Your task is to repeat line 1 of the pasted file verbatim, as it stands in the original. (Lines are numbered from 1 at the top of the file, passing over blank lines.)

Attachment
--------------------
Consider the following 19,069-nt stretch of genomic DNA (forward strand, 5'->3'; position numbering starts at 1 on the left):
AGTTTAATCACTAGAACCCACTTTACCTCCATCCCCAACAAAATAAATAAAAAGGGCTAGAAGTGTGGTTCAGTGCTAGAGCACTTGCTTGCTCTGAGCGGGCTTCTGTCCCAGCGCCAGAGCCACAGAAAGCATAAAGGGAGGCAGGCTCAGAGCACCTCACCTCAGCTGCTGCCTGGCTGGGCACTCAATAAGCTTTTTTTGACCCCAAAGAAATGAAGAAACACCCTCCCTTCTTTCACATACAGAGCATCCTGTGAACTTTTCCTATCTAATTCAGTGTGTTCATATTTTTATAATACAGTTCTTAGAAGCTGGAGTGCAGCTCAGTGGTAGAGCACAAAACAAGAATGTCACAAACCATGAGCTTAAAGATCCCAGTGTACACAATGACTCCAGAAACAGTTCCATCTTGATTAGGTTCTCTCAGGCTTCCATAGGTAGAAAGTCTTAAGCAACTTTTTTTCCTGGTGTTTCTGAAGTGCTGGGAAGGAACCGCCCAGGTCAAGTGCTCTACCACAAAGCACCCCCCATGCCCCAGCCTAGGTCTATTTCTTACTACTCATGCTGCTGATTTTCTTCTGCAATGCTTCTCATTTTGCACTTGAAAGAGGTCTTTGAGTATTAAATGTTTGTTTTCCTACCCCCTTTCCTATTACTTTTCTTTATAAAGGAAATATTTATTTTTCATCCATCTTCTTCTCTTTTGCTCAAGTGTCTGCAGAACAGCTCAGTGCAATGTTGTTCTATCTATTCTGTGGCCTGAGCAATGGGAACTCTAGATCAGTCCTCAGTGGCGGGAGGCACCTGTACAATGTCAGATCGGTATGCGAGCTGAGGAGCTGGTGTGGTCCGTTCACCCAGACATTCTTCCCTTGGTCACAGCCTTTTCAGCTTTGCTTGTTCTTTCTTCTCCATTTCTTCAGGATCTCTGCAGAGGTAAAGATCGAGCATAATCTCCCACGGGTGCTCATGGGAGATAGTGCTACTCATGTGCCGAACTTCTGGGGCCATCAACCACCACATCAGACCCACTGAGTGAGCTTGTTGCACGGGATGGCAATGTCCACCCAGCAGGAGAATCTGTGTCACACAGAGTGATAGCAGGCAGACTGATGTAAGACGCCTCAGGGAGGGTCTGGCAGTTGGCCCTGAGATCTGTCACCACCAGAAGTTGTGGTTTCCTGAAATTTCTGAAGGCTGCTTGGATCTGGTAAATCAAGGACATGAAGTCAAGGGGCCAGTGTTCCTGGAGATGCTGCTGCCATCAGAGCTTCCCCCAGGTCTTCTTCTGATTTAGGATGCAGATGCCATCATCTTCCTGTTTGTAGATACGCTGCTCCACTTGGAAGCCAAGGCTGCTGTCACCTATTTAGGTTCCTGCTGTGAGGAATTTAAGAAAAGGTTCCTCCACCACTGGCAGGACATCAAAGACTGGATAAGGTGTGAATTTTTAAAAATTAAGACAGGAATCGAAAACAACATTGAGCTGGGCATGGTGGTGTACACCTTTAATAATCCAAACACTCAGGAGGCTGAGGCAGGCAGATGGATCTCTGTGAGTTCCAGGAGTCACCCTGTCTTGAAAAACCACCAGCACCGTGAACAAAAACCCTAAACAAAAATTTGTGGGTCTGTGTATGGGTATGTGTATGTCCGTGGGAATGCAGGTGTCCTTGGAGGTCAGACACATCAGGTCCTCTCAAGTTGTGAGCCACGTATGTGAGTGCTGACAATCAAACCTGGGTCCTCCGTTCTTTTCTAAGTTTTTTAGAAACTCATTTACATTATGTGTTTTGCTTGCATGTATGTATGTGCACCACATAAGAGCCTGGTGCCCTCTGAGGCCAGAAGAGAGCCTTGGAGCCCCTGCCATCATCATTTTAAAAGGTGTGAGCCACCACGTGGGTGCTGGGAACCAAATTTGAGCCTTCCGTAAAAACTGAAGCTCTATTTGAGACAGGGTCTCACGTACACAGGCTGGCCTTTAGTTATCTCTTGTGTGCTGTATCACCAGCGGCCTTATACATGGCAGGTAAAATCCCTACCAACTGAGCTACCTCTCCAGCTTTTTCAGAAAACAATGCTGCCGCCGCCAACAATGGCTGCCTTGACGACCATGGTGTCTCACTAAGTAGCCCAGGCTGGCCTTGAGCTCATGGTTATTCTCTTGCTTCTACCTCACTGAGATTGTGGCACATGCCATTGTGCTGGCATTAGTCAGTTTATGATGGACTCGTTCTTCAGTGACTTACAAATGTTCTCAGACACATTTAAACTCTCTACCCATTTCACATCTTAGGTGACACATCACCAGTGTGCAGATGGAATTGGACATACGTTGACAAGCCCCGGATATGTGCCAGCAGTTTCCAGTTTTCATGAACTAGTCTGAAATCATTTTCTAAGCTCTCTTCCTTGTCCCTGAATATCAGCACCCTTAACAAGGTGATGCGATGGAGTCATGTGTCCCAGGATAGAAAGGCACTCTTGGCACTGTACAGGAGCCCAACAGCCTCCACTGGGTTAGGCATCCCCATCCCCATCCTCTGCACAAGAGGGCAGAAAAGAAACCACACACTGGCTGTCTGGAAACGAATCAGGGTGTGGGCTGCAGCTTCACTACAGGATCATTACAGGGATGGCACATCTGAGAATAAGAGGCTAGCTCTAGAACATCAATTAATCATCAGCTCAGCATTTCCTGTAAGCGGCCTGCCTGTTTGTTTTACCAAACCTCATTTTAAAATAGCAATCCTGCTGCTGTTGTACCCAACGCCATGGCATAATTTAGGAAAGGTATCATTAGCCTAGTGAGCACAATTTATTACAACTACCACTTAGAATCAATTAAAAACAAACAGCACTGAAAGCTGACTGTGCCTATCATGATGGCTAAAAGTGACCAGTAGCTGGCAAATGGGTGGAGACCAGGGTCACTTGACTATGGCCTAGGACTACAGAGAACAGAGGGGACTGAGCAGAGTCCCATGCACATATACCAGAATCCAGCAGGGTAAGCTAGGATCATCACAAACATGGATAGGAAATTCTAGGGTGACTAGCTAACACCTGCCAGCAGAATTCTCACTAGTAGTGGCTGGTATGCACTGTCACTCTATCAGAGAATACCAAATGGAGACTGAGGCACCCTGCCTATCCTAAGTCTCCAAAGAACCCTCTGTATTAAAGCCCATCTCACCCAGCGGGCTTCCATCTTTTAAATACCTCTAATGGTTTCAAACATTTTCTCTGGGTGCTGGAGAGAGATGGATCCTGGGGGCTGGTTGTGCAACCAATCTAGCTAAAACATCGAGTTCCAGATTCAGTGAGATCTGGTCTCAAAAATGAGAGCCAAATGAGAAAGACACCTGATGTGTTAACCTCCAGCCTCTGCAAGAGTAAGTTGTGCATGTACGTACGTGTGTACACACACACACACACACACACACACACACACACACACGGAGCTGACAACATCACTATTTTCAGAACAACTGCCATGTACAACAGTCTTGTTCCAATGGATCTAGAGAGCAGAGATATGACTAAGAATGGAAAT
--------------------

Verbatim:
Consider the following 19,069-nt stretch of genomic DNA (forward strand, 5'->3'; position numbering starts at 1 on the left):